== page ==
branches out 1/4 of the amplifier output to provide a
reference signal for the mixer. The variable attenuator
controls the power level of the microwave signal to be
radiated by the antenna. The radiated power of the an-
tenna is usually kept at a level of about 1020 mW. The
flat antenna radiates a microwave beam of about 9º beam
width aimed at the opposing human subjects standing or
sitting directly in front of the antenna. The echo signal is
received by the same antenna, which is a 34G Hz MMW
signal modulated by the speech which is produced by the
larynx of the opposing human subjects. This signal is
then mixed with reference signal in a double-balanced
mixer. The mixing of the amplified speech signal and a
reference signal in the double-balanced mixer produces
low-frequency signals and is amplified by a signal proc-
essor and then passed through a A/D converter before
reaching computer to get further processor. For More
details of description of the system, the reader is referred
to [14] and [15].
2.2. Iterative Spectral Subtraction Method
The iterative spectral subtraction algorithm is based on
the assumption that the additive noise will be stationary
and uncorrelated with the clean speech signal. If ,
the noisy speech, is composed of the clean speech signal
n and the uncorrelated additive noise signal ,
() () ()yn sn dn
The power spectrum of the corrupted speech can be
approximately estimated as:
() ()()YSD
 (2)
where 2
, 2
and 2
represent the noisy
speech short-time spectrum, the clean speech short-time
spectrum, and the noise power spectrum estimate, re-
Most of the subtractive-type algorithms have different
variations allowing for flexibility in the variation of the
spectral subtraction. Berouti et al. (1979) [16] proposed
the generalized spectral subtraction scheme is described
as follows:
ˆ() 1
() (),if
ˆ() ()
ˆ(), otherwise
where (1)
is the over-subtraction factor [16],
which is a function of the segmental SNR. (0 1)
is the spectral floor, and
is the exponent determining
the transition sharpness. Here we set 2
Figure 1. Schematic diagram of the speech-detec-
tion system.
S. Li et al. / J. Biomedical Science and Engineering 3 (2010) 187-192
Copyright © 2010 SciRes.
Figure 2. The proposed speech enhancement scheme.
In order to decrease the musical noise, which is pro-
duced by the speech enhancement procedure, an iterative
spectral subtraction algorithm is proposed in this study.
The iterative method is motivated from Wiener filtering
which is one of the speech enhancement techniques
[17,18]. In this study, the output of the enhanced speech
using traditional spectral subtraction method is used as
the input signal of the next iteration process.
Figure 2 shows the scheme of the proposed MMW
speech enhancement algorithm. It can be seen from the
figure that after the first spectral subtraction process, the
type of the additive noise is changed to the musical noise.
As the output signal is used as the input signal of the
next iteration process, the musical noise is reestimated,
this new estimated noise, furthermore, is been used to
process the next spectral subtraction (that is, subtracted
by the new noisy speech), therefore, an enhanced output
speech signal can be obtained, and the iteration process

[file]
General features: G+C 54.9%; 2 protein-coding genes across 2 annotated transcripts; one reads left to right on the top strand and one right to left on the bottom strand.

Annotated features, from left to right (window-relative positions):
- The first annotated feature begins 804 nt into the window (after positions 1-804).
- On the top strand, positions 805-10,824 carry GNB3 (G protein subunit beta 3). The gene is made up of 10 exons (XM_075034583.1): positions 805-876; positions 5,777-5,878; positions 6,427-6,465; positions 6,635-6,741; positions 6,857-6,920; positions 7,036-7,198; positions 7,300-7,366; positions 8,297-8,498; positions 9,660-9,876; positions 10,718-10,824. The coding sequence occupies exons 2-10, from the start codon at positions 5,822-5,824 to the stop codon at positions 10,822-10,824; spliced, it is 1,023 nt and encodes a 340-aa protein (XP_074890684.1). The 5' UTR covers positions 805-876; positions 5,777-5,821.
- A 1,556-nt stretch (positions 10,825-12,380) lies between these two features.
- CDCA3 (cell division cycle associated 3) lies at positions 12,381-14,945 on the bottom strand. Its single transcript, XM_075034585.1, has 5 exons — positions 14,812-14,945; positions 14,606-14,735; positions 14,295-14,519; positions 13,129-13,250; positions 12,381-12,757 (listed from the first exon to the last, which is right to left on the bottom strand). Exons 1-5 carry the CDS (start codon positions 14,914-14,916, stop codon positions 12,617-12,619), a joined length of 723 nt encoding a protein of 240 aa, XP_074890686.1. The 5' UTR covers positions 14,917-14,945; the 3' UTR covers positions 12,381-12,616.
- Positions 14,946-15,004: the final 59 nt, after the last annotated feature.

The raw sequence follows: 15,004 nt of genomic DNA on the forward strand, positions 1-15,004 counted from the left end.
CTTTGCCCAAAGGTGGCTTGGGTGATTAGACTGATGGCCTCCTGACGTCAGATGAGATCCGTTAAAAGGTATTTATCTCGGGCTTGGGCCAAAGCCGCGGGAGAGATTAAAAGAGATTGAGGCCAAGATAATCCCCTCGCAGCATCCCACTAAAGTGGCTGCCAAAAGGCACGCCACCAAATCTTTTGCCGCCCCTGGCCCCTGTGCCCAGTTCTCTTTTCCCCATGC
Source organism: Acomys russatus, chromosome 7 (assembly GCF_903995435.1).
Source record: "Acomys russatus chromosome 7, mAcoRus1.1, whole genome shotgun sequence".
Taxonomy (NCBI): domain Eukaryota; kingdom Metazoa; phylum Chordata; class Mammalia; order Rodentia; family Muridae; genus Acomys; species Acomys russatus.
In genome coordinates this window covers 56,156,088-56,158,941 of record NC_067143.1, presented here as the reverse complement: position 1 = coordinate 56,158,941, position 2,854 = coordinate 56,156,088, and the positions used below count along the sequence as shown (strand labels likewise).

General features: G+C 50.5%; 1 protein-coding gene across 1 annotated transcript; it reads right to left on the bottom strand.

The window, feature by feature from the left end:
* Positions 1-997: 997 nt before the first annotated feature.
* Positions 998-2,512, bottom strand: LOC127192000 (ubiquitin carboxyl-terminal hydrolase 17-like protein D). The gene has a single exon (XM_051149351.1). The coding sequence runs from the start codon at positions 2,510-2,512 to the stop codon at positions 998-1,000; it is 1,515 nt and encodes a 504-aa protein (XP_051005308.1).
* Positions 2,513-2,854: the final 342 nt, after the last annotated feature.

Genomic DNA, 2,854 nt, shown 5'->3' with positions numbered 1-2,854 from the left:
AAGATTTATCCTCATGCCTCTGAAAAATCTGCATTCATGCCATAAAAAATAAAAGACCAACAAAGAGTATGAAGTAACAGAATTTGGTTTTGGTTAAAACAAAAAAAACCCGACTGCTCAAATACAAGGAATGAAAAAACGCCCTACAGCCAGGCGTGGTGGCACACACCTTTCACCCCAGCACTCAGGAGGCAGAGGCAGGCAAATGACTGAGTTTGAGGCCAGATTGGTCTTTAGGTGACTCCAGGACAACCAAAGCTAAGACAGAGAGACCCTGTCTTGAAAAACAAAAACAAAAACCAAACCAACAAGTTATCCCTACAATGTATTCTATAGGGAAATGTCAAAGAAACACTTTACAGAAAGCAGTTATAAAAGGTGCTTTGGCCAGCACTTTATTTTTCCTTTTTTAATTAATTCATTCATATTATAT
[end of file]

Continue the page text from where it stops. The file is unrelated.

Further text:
goes on. If we regard the process of noise estimate and
the spectral subtraction as a filter, then the output signal
of the filter is used not only for designing the filter but
also as the input signal of the next iteration process.
More important, this filter can be refreshed adaptively
by reestimate the musical noise so that to improve the
speech quality effectively.
2.3. Noise Estimation
The noise in the radar speech, which included of each
order of the EMW harmonic, the channel noise, the am-
bient noise combined in the MMW radar speech, and so
on, is highly nonstationary noise, it is imperative to up-
date the estimate of the noise spectrum frequently. This
study adopted the minimum-statistics method proposed
by Cohen and Berdugo (2002) [19] for noise estimation,
since this method is computationally efficient, robust
with respect to the input signal-noise ratio (SNR), and
have an ability to quick follow the abrupt changes in the
noise spectrum. The minimum tracing is based on a re-
cursively smoothed spectrum which is estimated using
first-order recursive averaging
(,)( 1,)(,)
ˆˆ ˆ
()() (1)()
, (4)
where 2
and 2
are the kth compo-
nents of noise spectrum and noisy speech spectrum at
the frame l, and
is a smooth parameter. Let (,)pkl
denote the conditional signal presence probability in
Cohen and Berdugo (2002) [19], then Eq. (4) implies
(,)( 1,)(,)
()(,)() (1(,))()
klDk lDkl
DklD klY
where is a time-varying
smoothing parameter. Therefore, the noise spectrum can
be estimated by averaging past spectral power values.
For More details of description of this algorithm, the
reader is referred to [19,20].
ˆ(,)(1) (,)
klp kl
Ten healthy volunteer speakers, 6 males and 4 females,
participated in the radar speech experiment. All the sub-
jects were native speakers of Mandarin Chinese. Their
ages varied from 20 to 35, with a mean age of 28.1 (SD
=12.05). All the experiments were conducted in accor-
dance with the terms of the Declaration of Helsinki
(BMJ 1991; 302, 1194), and appropriate consent forms
were signed by the volunteers. Ten sentences of Manda-
rin Chinese were used as the speech material for acoustic
analysis and acceptability evaluation. The lengths of the
sentences varied from 6 words (5.6 s) to 30 words (15 s).
The sentences were spoken by each participant in a quiet
experimental environment. The speakers were instructed
to read the speech material at normal loudness and
speaking rates.
For the perceptual experiment, eight listeners were
selected to evaluate the acceptability of each sentence
based on the criteria of mean opinion score (MOS),
which is a five-point scale (1, bad; 2, poor; 3, common;
4, good; 5, excellent). All the listeners were native
speakers of Mandarin Chinese, had no reported history
of hearing problems, and were unfamiliar with MMW
radar speech. Their ages varied from 22 to 36, with a
mean age of 26.37 (SD = 4.63).
In order to test the effectiveness of the proposed
method, two different types of background noise, namely,
white Gaussian noise and speech babble noise, were
added to the enhanced MMW radar speech; both noises
were taken from the Noisex-92 database. These two rep-
resentative noises have a greater similarity to actual
talking conditions than the other noises. Noises with
SNRs of 0 dB were added to the original MMW radar